“I think we’ve kind of just scratched the surface on the work we’re doing,” he said.

Students in Kyle Krieger’s Construction Trades class work on a three-car garage for an area resident. They started the project this past spring and completed it Nov. 1.
Students in Kyle Krieger’s Construction Trades class work on a three-car garage for an area resident. They started the project this past spring and completed it Nov. 1.

Unleashing passion & purpose with CTE

CTE does more than prepare students to enter the workforce. It gives them the hands-on training they need to apply academics to practical situations and shows them there are different learning styles.

“You can teach kids very book-smarty things and they’re really great at learning them, but then we’ll say, ‘OK, you’re going to go put this drywall together, you are going to plumb this toilet, you are going to fix this sink,’ and then on the engineering side, it’s important because kids learn how things are made,” she said. “In manufacturing, we talk about supply and demand, and we do that in woods (classes), too, like why is some wood more expensive than other wood? CTE does a good job of applying all of those core thoughts into it.”

There’s also plenty of math and science, like what happens if you mix polyurethane with sawdust and what happens if you mix and melt different metals.

Ms. Parris ticked off a long list of names of former CTE students who have gone on to study architecture at Iowa State University and engineering at the University of Iowa. Another is doing medical research at John Hopkins, and another is at Boeing Aerospace.

“We do have a good amount of kids who take our classes and find their passion,” she said.

One such student is Aiden Woodsmall, a BHS senior, who estimates he has taken eight Health Science classes in preparation for pursuing a nursing degree at SCC.

“That’s the main thing (CTE in high school) probably helps with,” Woodsmall said just before the start of his Medical Terminology class, explaining that BHS’s Health Science pathways has helped him decide on his career path.

A seventh-grader learns to use a power drill with some help from an expert in the industry May 9 at the Des Moines County Fairgrounds on Southeastern Community College’s West Burlington campus during the second annual Build My Future event.

SEIBA Build My Future event recognized for community impact

Burlington Community School District Director of District Services Brian Johnson and the Southeast Iowa Builders Association were recognized Jan. 26 during the Greater Burlington Partnership’s Annual Dinner with a Community Impact Award for putting on an event aimed at exposing middle schoolers to construction careers.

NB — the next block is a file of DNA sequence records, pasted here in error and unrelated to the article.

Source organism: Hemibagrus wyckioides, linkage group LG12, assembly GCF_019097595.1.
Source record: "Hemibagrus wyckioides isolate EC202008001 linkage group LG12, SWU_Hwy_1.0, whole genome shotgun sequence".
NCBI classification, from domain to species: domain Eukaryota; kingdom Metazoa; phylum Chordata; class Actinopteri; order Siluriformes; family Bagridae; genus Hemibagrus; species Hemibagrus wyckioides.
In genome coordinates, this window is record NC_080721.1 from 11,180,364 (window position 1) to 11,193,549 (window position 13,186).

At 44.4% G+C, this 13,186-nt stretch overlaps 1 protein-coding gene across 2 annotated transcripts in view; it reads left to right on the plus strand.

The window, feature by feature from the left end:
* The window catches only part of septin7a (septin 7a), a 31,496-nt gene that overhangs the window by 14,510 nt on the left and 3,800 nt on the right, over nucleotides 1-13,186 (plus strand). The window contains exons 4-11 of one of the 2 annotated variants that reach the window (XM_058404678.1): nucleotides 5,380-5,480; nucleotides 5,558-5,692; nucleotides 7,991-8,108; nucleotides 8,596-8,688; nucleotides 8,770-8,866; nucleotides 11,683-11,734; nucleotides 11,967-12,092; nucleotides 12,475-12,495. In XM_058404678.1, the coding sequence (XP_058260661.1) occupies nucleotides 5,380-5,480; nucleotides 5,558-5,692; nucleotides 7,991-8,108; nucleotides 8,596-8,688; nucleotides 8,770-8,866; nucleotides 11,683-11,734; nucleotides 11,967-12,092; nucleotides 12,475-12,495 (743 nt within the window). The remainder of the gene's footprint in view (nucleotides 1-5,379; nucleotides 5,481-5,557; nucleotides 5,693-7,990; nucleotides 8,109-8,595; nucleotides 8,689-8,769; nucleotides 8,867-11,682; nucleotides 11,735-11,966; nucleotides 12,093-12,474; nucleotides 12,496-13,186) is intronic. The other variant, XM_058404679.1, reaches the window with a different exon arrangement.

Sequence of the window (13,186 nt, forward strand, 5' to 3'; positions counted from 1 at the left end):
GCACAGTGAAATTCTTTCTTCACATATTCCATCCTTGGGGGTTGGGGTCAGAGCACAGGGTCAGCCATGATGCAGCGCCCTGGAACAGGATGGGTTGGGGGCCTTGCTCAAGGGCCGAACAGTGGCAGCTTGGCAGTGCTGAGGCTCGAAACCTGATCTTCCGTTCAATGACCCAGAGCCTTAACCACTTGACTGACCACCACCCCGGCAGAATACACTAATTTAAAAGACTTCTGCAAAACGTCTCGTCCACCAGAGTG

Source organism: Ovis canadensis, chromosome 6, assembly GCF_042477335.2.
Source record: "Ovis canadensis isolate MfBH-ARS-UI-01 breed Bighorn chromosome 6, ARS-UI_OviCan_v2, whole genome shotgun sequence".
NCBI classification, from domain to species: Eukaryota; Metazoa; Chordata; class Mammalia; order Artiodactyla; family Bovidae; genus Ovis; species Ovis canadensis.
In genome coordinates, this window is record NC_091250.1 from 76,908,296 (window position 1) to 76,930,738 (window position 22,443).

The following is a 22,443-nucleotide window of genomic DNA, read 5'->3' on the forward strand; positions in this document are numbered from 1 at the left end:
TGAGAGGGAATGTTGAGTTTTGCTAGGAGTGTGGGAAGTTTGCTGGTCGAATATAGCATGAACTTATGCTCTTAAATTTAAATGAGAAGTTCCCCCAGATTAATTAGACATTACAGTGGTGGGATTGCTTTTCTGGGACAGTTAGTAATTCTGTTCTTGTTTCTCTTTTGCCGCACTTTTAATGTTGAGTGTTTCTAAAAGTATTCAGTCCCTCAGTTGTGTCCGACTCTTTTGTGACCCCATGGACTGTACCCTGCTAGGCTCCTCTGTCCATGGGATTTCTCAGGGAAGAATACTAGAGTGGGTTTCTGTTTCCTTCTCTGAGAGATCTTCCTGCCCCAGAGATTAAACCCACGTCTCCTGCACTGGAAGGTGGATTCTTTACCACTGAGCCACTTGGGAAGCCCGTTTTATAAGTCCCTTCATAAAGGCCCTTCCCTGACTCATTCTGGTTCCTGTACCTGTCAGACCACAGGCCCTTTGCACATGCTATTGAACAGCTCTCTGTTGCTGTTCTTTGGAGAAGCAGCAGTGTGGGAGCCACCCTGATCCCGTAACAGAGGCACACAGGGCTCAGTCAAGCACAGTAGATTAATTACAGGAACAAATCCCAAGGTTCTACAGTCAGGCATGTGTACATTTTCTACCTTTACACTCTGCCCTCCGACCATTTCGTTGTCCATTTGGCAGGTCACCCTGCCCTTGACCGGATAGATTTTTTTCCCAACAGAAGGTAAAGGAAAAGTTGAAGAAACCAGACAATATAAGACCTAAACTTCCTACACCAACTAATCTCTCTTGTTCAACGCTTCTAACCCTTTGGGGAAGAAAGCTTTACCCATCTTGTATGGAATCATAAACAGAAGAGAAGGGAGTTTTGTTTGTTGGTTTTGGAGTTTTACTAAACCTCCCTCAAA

The SEIBA Build My Future event that took place this past May at the Des Moines County Fairgrounds on Southeastern Community College’s West Burlington campus drew between five and six hundred seventh-graders from multiple districts.

“A big part of SEIBA is getting people interested in going into fields related to construction, whether that’s builders to suppliers to bankers,” said Mr. Johnson, who serves on the SEIBA board as well as its education subcommittee.

Build My Future events are held throughout the U.S. and traditionally are set up more like hands-on career fairs for high school students. Mr. Johnson believed it would be beneficial to target a younger demographic.

“A lot of times, kids, by the time they reach high school, they already have the stereotypes of what construction is or what they think it is, so I said you’ve kind of got to catch them early, especially with construction,” Mr. Johnson said.

About 30 local companies who volunteered to be exhibitors were asked to develop and create a hands-on activity for the students. The resulting exhibits were split up into four categories:

“Educators were delighted to see students from all backgrounds actively participating and discovering career opportunities through hands-on learning,” the GBP said of Build My Future. “From hammering nails to cracking open geodes, these experiences made a lasting impact.

“Build My Future isn’t just an event; it’s an innovative and inspiring initiative, paving the way for our youth to explore promising careers essential for our community’s future success.”

Mr. Johnson expects this year’s event to be even bigger.